Tag Archives: youth unemployment

GUYANA: Latest News Articles – Kaieteur News – 21 September 2015

State Asset Recovery Unit receives numerous complaints of stolen gov’t. property

Head of the State Asset Recovery Unit, Professor, Clive Thomas By: Kiana Wilburg Head of the State Asset Recovery Unit, Dr. Clive Thomas said that those who held authority over state assets under the previous administration will be subject to “rigourous” audits,…

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Govt. will not force the review of illegally granted radio licences

Opposition Leader, Bharrat Jagdeo – Broadcast board will be allowed to do its work without interference Despite promises to the contrary, the executive has decided that it will not have a hand in ensuring that all the illegally…

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Guyana: Capitol TV News Videos – 21 May 2015

Capitol TV logoGuyana: Capitol TV News Videos — 21 May 2015

  • Granger tours ExxonMobil operations
  • Mayor gets corporate support again for city clean up
  • City clean up continues
  • Youth unemployment at staggering 40% – CDB
  • Greenidge highlights responsibilities
  • PPP-connected businessman tries to cash $92M VAT refund
  • Courts to the rescue again
  • Sports

Click links below to view the TV News videos:-    Continue reading

TRIUMPH OF THE “UNDERCLASS” – By Hubert Williams

TRIUMPH  OF  THE  “UNDERCLASS”

               By  Hubert  Williams

Boston, Massachusetts, October 21, 2014 — In 2003, in a lengthy document sent the office of Mrs. Hillary Rodham Clinton, reacting to her extremely well presented book “Living History”, I had expressed misgivings over societal weaknesses and the emerging role of well-educated, highly-placed working women which could have the unintended consequence under Democracy of an ‘underclass’ literally controlling small jurisdictions such as those in the English-speaking Caribbean… and, in the fullness of time, large jurisdictions, too.

She is absolutely a “women’s libber” and a very strong proponent of an education system which separates girls and boys, particularly at the secondary and tertiary levels. Of her own experience at Wellesley College in Boston (one of the world’s foremost women’s universities), she wrote:

“Unlike some of the smart girls in my high school, who felt pressure to forsake their own ambitions for more traditional lives, my Wellesley classmates wanted to be recognized for their ability, hard work and achievements. This may explain why there is a disproportionate number of women’s college graduates in professions in which women tend to be under-represented.” Continue reading

Guyana’s young people are largely forgotten

Young people are largely forgotten

JULY 8, 2014 | BY  | EDITORIAL

Half of Guyana’s population (about 50.9 per cent) is below the age of 24. And more than one-third (about 36.9 per cent) is between 25 and 54 years of age. The government, however, persists in the non-implementation of a coherent national policy to cater to the needs of this large number of young Guyanese.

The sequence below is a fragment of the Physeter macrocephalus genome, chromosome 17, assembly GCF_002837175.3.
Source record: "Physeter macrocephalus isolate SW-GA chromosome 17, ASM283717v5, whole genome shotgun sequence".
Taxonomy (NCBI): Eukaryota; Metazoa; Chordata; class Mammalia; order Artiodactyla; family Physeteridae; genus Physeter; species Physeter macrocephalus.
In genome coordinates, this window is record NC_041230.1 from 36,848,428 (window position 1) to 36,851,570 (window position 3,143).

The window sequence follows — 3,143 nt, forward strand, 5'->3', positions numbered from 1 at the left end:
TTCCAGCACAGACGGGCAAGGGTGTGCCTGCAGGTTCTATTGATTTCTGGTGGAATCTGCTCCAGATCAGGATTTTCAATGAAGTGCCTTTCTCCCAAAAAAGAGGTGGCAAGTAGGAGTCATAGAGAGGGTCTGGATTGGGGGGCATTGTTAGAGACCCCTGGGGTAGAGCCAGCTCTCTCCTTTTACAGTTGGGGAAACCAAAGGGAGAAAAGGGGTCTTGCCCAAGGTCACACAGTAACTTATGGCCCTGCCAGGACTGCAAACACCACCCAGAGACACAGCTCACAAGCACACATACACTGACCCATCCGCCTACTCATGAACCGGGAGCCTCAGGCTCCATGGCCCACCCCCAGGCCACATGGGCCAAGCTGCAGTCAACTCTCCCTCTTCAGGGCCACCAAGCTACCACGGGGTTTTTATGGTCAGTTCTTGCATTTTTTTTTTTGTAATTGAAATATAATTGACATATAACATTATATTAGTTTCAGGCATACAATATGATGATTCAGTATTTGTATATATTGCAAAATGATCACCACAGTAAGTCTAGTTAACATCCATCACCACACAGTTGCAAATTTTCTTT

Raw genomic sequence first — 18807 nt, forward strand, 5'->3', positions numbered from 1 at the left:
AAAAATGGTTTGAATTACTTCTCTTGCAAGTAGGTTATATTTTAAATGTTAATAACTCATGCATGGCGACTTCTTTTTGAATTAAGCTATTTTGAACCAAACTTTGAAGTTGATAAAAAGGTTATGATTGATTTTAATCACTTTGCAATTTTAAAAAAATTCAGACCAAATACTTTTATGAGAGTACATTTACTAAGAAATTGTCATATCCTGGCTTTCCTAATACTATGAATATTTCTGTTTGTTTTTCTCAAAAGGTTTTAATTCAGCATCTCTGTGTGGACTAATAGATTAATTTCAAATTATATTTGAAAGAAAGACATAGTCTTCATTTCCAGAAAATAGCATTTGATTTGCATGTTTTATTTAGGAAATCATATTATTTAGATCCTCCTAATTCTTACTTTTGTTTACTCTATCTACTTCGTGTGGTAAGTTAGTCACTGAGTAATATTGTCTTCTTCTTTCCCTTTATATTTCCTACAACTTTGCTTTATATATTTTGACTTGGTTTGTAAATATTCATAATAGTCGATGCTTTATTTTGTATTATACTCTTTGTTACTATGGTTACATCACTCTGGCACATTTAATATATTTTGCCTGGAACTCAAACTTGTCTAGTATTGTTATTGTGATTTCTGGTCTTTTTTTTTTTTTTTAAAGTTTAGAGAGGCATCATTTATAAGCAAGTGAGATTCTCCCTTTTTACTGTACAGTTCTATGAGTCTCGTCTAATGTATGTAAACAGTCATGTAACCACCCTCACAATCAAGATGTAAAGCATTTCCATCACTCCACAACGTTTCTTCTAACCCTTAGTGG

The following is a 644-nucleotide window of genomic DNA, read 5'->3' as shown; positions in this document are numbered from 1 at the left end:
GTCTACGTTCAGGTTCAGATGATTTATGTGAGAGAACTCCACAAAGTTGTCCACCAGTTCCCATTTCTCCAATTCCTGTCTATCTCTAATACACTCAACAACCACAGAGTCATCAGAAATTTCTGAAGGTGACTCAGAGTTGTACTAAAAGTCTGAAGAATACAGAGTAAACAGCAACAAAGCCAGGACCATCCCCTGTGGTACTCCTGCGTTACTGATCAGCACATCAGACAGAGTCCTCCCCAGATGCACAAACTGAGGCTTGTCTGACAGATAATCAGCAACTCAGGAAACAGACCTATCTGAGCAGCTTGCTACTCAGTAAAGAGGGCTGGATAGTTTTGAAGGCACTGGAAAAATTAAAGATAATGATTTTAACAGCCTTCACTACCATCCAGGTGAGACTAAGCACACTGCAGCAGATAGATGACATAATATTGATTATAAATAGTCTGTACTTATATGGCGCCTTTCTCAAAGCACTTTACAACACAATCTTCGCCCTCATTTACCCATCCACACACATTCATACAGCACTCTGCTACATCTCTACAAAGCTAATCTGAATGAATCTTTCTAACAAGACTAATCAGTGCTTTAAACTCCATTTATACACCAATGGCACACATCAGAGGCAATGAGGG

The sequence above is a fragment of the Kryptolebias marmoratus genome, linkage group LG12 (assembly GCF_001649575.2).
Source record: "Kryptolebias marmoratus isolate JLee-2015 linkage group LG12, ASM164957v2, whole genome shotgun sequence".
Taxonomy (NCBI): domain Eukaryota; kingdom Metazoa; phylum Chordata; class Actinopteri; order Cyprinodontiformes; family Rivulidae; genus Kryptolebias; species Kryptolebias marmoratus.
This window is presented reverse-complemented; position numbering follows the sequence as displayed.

Young people are the nation’s future but they face monumental challenges. The spate of suicides among adolescents, the rising number of teenage pregnancies, the large number of school dropouts, the unavailability of new job opportunities, the reports of their being victims of police brutality and torture, the huge prison population (of which youth are said to comprise 75 per cent) and the predicament of juveniles in the New Opportunity Corps are all signs of a dangerous and deteriorating social situation. Continue reading

Britain Debating Cause Of Its Worst Unrest In Years

Britain Debating Cause Of Its Worst Unrest In Year

By Portia Walker – McClatchy News Report – Published 10 August 2011

“London’s former mayor, Ken Livingstone, blamed the turmoil on the economic challenges young people face and the disenfranchisement many feel.”
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Tottemham protesters demonstraing against the police killing of Mark Duggan

Last Thursday night, in circumstances that remain unclear, police shot dead Mark Duggan, a 29-year-old black man. The next day, a group of 200 protesters gathered outside the police station in London’s Tottenham district, demanding an explanation. In the hours that followed, the peaceful protest somehow disintegrated.

Four days later, after rioting and looting spread first to other poor suburbs but then reached wealthier areas Monday in the worst civil unrest Britain has seen in years, Britons were undertaking a national debate over the pervasive poverty and unemployment that many think have fed the disturbances and what role the country’s austerity drive has played in making matters worse.

London’s former mayor, Ken Livingstone, blamed the turmoil on the economic challenges young people face and the disenfranchisement many feel.    Continue reading